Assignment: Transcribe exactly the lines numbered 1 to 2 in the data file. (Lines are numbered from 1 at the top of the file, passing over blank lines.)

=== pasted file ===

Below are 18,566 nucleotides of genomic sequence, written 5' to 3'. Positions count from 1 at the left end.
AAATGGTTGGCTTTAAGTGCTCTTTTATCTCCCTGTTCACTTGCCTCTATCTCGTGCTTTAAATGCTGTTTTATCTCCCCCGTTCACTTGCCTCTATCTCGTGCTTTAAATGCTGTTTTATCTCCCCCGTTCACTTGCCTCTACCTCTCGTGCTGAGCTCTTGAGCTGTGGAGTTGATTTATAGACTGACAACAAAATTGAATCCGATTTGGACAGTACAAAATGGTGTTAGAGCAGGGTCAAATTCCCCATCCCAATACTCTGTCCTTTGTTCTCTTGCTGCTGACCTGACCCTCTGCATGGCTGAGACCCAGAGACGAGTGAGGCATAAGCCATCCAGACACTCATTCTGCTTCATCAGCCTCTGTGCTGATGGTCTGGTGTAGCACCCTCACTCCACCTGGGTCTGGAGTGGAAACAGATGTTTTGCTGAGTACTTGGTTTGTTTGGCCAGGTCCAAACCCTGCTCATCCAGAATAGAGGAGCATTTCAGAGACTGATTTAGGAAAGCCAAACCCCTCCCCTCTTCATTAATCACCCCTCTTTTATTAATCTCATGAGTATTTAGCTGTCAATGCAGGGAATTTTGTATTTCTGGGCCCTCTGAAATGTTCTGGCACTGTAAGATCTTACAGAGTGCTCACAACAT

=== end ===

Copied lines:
Below are 18,566 nucleotides of genomic sequence, written 5' to 3'. Positions count from 1 at the left end.
AAATGGTTGGCTTTAAGTGCTCTTTTATCTCCCTGTTCACTTGCCTCTATCTCGTGCTTTAAATGCTGTTTTATCTCCCCCGTTCACTTGCCTCTATCTCGTGCTTTAAATGCTGTTTTATCTCCCCCGTTCACTTGCCTCTACCTCTCGTGCTGAGCTCTTGAGCTGTGGAGTTGATTTATAGACTGACAACAAAATTGAATCCGATTTGGACAGTACAAAATGGTGTTAGAGCAGGGTCAAATTCCCCATCCCAATACTCTGTCCTTTGTTCTCTTGCTGCTGACCTGACCCTCTGCATGGCTGAGACCCAGAGACGAGTGAGGCATAAGCCATCCAGACACTCATTCTGCTTCATCAGCCTCTGTGCTGATGGTCTGGTGTAGCACCCTCACTCCACCTGGGTCTGGAGTGGAAACAGATGTTTTGCTGAGTACTTGGTTTGTTTGGCCAGGTCCAAACCCTGCTCATCCAGAATAGAGGAGCATTTCAGAGACTGATTTAGGAAAGCCAAACCCCTCCCCTCTTCATTAATCACCCCTCTTTTATTAATCTCATGAGTATTTAGCTGTCAATGCAGGGAATTTTGTATTTCTGGGCCCTCTGAAATGTTCTGGCACTGTAAGATCTTACAGAGTGCTCACAACAT